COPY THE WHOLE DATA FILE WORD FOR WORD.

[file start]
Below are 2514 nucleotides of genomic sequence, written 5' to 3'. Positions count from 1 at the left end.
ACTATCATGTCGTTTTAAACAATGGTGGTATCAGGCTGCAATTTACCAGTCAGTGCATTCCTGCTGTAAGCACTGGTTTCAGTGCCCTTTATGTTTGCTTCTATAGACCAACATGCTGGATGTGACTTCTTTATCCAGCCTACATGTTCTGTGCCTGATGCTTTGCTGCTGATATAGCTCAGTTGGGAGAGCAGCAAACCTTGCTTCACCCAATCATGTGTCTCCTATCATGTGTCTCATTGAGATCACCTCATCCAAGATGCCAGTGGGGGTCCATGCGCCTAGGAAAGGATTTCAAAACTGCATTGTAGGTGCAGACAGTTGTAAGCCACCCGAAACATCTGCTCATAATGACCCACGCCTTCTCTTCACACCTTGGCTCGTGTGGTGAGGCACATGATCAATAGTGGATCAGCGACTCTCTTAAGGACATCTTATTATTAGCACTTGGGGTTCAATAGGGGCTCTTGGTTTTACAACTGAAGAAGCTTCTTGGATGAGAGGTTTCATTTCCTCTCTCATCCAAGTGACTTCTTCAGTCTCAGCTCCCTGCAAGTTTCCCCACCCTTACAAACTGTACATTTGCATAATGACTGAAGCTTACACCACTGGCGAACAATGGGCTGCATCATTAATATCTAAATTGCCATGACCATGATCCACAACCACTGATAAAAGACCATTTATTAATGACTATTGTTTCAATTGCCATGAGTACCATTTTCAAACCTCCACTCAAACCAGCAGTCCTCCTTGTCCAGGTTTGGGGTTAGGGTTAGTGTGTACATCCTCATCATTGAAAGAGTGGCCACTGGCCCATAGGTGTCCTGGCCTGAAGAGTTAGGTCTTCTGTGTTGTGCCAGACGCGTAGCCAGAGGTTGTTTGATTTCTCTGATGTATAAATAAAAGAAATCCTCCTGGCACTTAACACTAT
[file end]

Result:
Below are 2514 nucleotides of genomic sequence, written 5' to 3'. Positions count from 1 at the left end.
ACTATCATGTCGTTTTAAACAATGGTGGTATCAGGCTGCAATTTACCAGTCAGTGCATTCCTGCTGTAAGCACTGGTTTCAGTGCCCTTTATGTTTGCTTCTATAGACCAACATGCTGGATGTGACTTCTTTATCCAGCCTACATGTTCTGTGCCTGATGCTTTGCTGCTGATATAGCTCAGTTGGGAGAGCAGCAAACCTTGCTTCACCCAATCATGTGTCTCCTATCATGTGTCTCATTGAGATCACCTCATCCAAGATGCCAGTGGGGGTCCATGCGCCTAGGAAAGGATTTCAAAACTGCATTGTAGGTGCAGACAGTTGTAAGCCACCCGAAACATCTGCTCATAATGACCCACGCCTTCTCTTCACACCTTGGCTCGTGTGGTGAGGCACATGATCAATAGTGGATCAGCGACTCTCTTAAGGACATCTTATTATTAGCACTTGGGGTTCAATAGGGGCTCTTGGTTTTACAACTGAAGAAGCTTCTTGGATGAGAGGTTTCATTTCCTCTCTCATCCAAGTGACTTCTTCAGTCTCAGCTCCCTGCAAGTTTCCCCACCCTTACAAACTGTACATTTGCATAATGACTGAAGCTTACACCACTGGCGAACAATGGGCTGCATCATTAATATCTAAATTGCCATGACCATGATCCACAACCACTGATAAAAGACCATTTATTAATGACTATTGTTTCAATTGCCATGAGTACCATTTTCAAACCTCCACTCAAACCAGCAGTCCTCCTTGTCCAGGTTTGGGGTTAGGGTTAGTGTGTACATCCTCATCATTGAAAGAGTGGCCACTGGCCCATAGGTGTCCTGGCCTGAAGAGTTAGGTCTTCTGTGTTGTGCCAGACGCGTAGCCAGAGGTTGTTTGATTTCTCTGATGTATAAATAAAAGAAATCCTCCTGGCACTTAACACTAT